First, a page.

This week, BlackBerry gives up devices, Microsoft announces protections and Twitch changes up advertising.
Scott is a developer who has worked on projects of varying sizes, including all of the PLuGHiTz Corporation properties. He is also known in the gaming world for his time supporting the DDR community, through DDRLover and hosting tournaments throughout the Tampa Bar Area. Currently, when he is not working on software projects or hosting F5 Live: Refreshing Technology, Scott can often be found returning to his high school days working with the Foundation for Inspiration and Recognition of Science and Technology (FIRST), mentoring teams and judging engineering notebooks at competitions. He has also helped found a student software learning group, the ASCII Warriors.
Avram's been in love with PCs since he played original Castle Wolfenstein on an Apple II+. Before joining Tom's Hardware, for 10 years, he served as Online Editorial Director for sister sites Tom's Guide and Laptop Mag, where he programmed the CMS and many of the benchmarks. When he's not editing, writing or stumbling around trade show halls, you'll find him building Arduino robots with his son and watching every single superhero show on the CW.
The era of BlackBerry's hardware dominance ended quite a while ago, but the company has continued to struggle to recapture what it believes to be its glory days. CEOs have changed, executive management has changed, even their platform strategy has changed. The one thing that has stayed consistent, however, is their slumping hardware sales.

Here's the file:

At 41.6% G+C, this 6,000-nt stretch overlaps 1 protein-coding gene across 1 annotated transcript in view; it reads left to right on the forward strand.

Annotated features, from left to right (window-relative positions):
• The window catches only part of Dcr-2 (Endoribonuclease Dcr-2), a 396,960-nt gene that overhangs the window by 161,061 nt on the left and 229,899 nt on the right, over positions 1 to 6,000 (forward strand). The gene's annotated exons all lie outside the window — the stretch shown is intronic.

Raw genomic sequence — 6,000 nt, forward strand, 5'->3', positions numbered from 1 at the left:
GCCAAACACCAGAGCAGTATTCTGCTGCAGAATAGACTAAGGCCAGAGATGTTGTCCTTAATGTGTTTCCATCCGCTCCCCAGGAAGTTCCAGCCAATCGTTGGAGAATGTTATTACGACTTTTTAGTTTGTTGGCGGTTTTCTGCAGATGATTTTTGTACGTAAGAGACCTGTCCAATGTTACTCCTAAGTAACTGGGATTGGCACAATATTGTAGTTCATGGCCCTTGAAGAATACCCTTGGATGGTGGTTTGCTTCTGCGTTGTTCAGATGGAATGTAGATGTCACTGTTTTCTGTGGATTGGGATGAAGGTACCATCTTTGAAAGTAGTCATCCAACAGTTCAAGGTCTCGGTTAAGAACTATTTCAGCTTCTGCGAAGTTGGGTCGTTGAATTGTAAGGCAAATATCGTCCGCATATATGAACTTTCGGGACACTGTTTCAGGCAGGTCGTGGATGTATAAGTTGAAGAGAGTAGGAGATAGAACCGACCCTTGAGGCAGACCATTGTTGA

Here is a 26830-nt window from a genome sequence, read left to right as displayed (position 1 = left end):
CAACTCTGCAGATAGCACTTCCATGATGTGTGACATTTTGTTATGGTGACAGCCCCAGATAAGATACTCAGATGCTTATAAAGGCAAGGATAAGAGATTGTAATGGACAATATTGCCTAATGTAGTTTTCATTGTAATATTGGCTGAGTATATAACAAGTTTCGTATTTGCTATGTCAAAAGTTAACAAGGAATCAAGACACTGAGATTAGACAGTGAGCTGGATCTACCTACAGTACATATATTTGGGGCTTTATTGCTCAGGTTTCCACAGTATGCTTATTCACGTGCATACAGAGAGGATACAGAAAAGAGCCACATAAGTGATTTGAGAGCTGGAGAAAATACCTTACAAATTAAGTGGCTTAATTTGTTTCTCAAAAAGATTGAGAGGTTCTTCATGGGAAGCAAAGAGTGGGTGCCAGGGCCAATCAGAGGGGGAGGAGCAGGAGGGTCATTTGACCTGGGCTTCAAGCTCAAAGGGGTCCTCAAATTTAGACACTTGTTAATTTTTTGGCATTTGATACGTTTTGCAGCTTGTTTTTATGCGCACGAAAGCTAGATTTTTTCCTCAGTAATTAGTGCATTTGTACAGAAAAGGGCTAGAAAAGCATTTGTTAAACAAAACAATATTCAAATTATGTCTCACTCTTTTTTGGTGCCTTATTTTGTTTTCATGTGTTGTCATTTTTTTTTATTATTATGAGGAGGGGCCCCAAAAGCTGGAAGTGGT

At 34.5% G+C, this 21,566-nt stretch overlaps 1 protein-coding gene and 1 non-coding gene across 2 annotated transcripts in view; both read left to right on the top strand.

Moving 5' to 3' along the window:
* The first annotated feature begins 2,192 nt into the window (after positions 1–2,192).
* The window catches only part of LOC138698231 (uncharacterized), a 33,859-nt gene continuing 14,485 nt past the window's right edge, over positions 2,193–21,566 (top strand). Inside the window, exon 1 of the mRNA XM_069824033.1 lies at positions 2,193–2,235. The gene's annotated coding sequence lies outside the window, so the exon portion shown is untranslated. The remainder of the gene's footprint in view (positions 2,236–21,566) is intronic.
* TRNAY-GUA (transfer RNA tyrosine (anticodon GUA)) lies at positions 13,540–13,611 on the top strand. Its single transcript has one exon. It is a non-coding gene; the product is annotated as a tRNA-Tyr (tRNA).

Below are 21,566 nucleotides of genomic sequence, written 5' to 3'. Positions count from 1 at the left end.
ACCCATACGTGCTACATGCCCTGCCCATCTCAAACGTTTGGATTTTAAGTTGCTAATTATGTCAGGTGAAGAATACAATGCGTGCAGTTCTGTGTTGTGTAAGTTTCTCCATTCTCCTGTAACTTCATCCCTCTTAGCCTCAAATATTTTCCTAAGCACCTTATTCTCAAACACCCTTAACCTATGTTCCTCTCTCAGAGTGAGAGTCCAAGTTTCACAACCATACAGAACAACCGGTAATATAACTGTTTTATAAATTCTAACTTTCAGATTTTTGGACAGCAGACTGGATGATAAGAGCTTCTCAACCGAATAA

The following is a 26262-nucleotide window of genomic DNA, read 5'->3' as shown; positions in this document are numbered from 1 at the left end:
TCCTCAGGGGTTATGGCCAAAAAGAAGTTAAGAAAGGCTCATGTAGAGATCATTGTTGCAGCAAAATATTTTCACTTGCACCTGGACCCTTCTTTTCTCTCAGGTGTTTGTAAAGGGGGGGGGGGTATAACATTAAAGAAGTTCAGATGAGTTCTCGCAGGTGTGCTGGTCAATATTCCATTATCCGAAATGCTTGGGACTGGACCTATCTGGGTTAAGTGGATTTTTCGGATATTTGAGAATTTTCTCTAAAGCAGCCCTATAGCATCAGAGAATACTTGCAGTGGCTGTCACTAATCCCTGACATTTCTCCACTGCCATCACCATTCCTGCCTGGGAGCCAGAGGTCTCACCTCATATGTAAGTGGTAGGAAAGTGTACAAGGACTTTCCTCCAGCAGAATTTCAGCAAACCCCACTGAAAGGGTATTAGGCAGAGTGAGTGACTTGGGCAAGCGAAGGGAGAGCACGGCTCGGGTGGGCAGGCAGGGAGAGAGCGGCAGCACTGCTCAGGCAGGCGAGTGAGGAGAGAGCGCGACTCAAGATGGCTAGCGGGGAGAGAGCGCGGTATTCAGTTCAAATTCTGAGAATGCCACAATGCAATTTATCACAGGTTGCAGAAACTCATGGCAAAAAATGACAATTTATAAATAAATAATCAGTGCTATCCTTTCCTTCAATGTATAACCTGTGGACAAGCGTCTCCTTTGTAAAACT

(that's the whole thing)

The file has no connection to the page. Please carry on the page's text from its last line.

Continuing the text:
In my time in the industry, I've seen a lot of videogames launch, and I have seen a number of games stumble at launch. Either the game isn't what it was advertised to be, the graphics aren't as soon as the trailers or the play isn't fun. Niantic struggled with server issues with the release of Pokémon GO. Maxis nearly destroyed the SimCity franchise with their launch.
The Internet is a scary and dangerous place. Ads served by networks like Google appear to be legitimate, but take you to downloads to steal your information or destroy your computer. Links shared on Facebook and Twitter appear to be news articles, but are actually serving malicious content. If you aren't paying attention, it can be easy to screw up your machine, and web browsers are the source of all of that turmoil.
Since before Twitch was its own platform, the service has been advertising-based. Either you could be a free member and watch ads occasionally, or you could be a premium member for $9 per month and have the ads removed. This has been a winning feature, adopted by services like Hulu and YouTube. That concept is coming to an end for Twitch, however, at least as it is known today.